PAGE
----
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Slaughterhouse 5

The first book I read in 2011 is “Slaughterhouse 5 or The Children’s Crusade : a duty-dance with death” by Kurt Vonnegut, one of the classic science fiction novels that has been on my to-read-list for a long time. It has also been translated into Norwegian and is called “Slaktehus 5 eller Barnekorstoget : en pliktdans med døden“.

I’m not going to give you any spoilers, there’s enough of that in the other sources I’ve linked to.

I loved it!

I loved the language. The sentences are fairly short and simple and there’s no annoying euphemising. The language is as direct and brutal as it probably was among soldiers in WWII. I also loved the way the story bounced around in space and time, and I loved  how it made me smile with tears in my eyes.

There are enough people that dislike it, whether they’ve read it or not, that it gained at 46th spot on The American Library Association list of 100 most frequently challenged books : 2000-2009 (up from a 67th in the previous decade). So it goes. (to quote the most used sentence in the book)

Other people has opinions about it too. Most like it, some don’t. None of them advocate banning it:

In time and space – about books

The Hungry Ghosts by Anne Berry
Time: around 1960 to 2006
Place: Hong Kong, England and Paris
Very good book about Hong Kong, ghosts and a very dysfunctional family. I really liked it.

Other people liked it too: Ghosts of colonies past – The Globe and Mail, Reader’s Corner, The Daily Mail Online, The Independent Weekly, The Bookbag

Stolen av Lucy Christopher
Time: a few months in 200? with glimpses back in time, up to about 25 years.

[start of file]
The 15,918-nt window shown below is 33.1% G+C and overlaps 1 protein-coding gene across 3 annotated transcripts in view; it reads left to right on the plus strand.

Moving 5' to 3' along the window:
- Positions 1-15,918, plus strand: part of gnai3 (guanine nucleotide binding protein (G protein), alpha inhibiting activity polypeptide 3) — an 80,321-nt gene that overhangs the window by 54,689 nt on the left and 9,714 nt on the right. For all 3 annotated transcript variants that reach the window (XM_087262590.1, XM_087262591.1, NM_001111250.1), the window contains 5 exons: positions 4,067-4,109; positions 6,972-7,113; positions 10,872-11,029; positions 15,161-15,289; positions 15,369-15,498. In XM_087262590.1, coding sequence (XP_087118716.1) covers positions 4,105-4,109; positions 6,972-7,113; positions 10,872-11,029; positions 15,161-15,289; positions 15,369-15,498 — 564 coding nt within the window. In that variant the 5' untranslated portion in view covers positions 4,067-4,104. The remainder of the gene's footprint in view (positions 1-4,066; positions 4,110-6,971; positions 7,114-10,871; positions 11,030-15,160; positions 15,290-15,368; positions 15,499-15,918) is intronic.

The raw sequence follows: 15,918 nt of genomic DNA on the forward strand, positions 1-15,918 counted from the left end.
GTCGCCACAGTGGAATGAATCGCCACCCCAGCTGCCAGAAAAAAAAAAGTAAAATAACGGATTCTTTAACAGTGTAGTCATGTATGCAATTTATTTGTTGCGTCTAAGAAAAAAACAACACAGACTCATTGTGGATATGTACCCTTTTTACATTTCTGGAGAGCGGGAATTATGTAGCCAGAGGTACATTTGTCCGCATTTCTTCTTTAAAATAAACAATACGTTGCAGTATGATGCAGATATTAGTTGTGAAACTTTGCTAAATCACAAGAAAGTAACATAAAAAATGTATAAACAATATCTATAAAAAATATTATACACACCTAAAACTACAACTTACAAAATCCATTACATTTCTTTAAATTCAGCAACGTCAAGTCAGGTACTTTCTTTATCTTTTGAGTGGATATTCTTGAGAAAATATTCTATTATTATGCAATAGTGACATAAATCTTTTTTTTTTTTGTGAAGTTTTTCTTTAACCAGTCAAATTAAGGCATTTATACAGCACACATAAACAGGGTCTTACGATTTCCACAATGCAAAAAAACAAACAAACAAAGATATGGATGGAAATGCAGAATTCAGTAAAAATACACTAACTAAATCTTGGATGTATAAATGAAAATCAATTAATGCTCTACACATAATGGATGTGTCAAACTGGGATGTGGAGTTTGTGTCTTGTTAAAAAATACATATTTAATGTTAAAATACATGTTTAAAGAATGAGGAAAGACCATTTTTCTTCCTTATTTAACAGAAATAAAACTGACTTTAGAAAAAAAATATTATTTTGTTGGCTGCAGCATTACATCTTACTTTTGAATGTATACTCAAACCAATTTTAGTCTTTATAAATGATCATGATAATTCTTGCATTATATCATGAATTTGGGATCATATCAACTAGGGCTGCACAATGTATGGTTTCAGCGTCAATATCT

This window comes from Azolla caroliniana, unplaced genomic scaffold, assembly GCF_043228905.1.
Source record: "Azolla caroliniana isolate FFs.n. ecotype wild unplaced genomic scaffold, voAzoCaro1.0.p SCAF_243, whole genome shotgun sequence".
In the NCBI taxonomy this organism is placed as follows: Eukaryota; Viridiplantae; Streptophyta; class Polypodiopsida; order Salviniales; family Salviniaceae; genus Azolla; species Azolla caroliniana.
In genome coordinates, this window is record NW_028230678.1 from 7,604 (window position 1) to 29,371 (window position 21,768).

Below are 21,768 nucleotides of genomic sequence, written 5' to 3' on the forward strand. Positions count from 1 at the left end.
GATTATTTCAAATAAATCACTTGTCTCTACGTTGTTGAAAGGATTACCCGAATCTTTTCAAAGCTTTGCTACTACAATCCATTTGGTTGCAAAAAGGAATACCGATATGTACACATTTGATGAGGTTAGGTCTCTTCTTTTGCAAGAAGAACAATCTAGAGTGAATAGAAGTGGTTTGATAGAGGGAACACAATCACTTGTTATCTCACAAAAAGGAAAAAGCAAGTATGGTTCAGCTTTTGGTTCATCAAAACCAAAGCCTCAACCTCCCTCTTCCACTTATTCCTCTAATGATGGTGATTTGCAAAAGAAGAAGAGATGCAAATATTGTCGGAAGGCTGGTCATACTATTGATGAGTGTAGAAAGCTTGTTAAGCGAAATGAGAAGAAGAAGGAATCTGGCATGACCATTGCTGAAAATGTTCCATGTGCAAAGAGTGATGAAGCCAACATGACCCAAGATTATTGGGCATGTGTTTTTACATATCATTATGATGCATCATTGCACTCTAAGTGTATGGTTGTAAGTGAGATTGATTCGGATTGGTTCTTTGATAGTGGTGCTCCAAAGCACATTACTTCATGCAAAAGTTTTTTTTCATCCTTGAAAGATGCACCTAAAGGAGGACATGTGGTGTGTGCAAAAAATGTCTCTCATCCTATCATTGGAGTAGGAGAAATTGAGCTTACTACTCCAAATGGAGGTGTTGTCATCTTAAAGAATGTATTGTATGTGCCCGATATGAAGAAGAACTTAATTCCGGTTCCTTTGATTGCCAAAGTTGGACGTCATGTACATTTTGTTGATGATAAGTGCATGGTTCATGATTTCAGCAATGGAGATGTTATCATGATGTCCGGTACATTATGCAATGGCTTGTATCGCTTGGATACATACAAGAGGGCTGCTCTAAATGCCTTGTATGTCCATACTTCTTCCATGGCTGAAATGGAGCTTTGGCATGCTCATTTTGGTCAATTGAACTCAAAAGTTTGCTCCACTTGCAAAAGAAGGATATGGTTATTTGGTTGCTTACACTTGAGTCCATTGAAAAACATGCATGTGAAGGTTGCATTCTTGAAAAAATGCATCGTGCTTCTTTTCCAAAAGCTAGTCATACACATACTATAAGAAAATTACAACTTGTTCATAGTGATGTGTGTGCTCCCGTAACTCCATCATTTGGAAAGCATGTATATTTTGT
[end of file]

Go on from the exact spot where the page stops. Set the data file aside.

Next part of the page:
Place: Bangkok airport, Great Sandy Desert in Australia and London
Gemma writes a letter to her captor Ty who kidnapped her from Bangkok Airport and brought her to The Great Sandy Desert. Good and exciting YA-book about kidnapping, obsession and confusing emotions.

This is what other people think : Wondrous Reads, So many books, so little time, Pure Imagination, Today’s Adventure, The Book Whisperer

Blackout by Connie Willis
Time: 1940-45 and 2060
Place: London, Dunkirk, Oxford and a few other places in England.

It has been 8 years since Connie Willis last published a novel, but when she finally does it’s with volume 1 of a two part story. (It was a relief to be told that volume 2, All Clear, will be published in October, so I guess I can manage a 6 month wait for the book when I could manage the whole year between every Lord of the Rings movie).

Haven’t we all sometimes wished that we could go back in time to see how some event really unfolded? I know that I have. The historians in Connie Willis’ time travel books can do precisely that. But sometimes things don’t turn out exactly as planned, the historians don’t end up precisely where and when they are supposed to, they struggle to get to the drop when they are to report home, and when they manage to get to the drop it’s either not possible to access or just doesn’t open to let them through. When you are a young historian in the middle om wartime England, this is cause to worry. Why haven’t the recovery team come to get me? What’s happening at home in 2060-Oxford? Did I do something that changed the history of the world?

I adore Connie Willis’ books. It was wonderful to meet again Colin and professor Dunworthy from Doomsday Book and To Say Nothing of the Dog, and the historians in Blackout are as likeable as Kivrin in Doomsday Book and Ned & Verity in To Say Nothing of the Dog. I think I’ll have to reread those two books while I wait for the October release of  All Clear.

I’m not the only one writing about Blackout:

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